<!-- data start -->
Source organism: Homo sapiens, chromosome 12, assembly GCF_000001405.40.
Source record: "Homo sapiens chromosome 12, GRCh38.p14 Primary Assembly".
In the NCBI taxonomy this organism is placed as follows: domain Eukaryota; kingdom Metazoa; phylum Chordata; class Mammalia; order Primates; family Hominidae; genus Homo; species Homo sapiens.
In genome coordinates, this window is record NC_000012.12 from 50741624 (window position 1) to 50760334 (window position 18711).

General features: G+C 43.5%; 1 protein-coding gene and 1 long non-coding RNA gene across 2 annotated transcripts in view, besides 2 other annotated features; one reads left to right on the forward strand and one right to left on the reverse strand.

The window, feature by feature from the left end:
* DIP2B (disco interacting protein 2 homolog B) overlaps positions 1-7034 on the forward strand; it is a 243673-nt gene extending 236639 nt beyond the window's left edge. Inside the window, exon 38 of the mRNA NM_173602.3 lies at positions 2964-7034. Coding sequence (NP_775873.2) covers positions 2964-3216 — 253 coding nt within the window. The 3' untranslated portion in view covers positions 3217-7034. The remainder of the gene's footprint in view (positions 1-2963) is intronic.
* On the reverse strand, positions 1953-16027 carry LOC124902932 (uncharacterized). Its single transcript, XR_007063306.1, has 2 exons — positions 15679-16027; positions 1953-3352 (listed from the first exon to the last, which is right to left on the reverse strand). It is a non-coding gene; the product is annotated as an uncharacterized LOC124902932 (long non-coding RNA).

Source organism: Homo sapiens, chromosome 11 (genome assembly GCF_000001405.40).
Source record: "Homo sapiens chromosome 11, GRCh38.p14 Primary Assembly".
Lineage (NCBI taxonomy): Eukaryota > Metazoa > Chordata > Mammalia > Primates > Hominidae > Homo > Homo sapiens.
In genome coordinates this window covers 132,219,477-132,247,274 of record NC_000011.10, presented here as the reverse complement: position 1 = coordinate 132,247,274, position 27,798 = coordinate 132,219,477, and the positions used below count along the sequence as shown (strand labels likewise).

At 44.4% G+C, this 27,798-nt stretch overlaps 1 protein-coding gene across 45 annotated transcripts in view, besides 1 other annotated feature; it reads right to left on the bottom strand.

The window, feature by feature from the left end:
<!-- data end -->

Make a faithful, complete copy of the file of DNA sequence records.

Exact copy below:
Source organism: Homo sapiens, chromosome 12, assembly GCF_000001405.40.
Source record: "Homo sapiens chromosome 12, GRCh38.p14 Primary Assembly".
In the NCBI taxonomy this organism is placed as follows: domain Eukaryota; kingdom Metazoa; phylum Chordata; class Mammalia; order Primates; family Hominidae; genus Homo; species Homo sapiens.
In genome coordinates, this window is record NC_000012.12 from 50741624 (window position 1) to 50760334 (window position 18711).

General features: G+C 43.5%; 1 protein-coding gene and 1 long non-coding RNA gene across 2 annotated transcripts in view, besides 2 other annotated features; one reads left to right on the forward strand and one right to left on the reverse strand.

The window, feature by feature from the left end:
* DIP2B (disco interacting protein 2 homolog B) overlaps positions 1-7034 on the forward strand; it is a 243673-nt gene extending 236639 nt beyond the window's left edge. Inside the window, exon 38 of the mRNA NM_173602.3 lies at positions 2964-7034. Coding sequence (NP_775873.2) covers positions 2964-3216 — 253 coding nt within the window. The 3' untranslated portion in view covers positions 3217-7034. The remainder of the gene's footprint in view (positions 1-2963) is intronic.
* On the reverse strand, positions 1953-16027 carry LOC124902932 (uncharacterized). Its single transcript, XR_007063306.1, has 2 exons — positions 15679-16027; positions 1953-3352 (listed from the first exon to the last, which is right to left on the reverse strand). It is a non-coding gene; the product is annotated as an uncharacterized LOC124902932 (long non-coding RNA).

Source organism: Homo sapiens, chromosome 11 (genome assembly GCF_000001405.40).
Source record: "Homo sapiens chromosome 11, GRCh38.p14 Primary Assembly".
Lineage (NCBI taxonomy): Eukaryota > Metazoa > Chordata > Mammalia > Primates > Hominidae > Homo > Homo sapiens.
In genome coordinates this window covers 132,219,477-132,247,274 of record NC_000011.10, presented here as the reverse complement: position 1 = coordinate 132,247,274, position 27,798 = coordinate 132,219,477, and the positions used below count along the sequence as shown (strand labels likewise).

At 44.4% G+C, this 27,798-nt stretch overlaps 1 protein-coding gene across 45 annotated transcripts in view, besides 1 other annotated feature; it reads right to left on the bottom strand.

The window, feature by feature from the left end: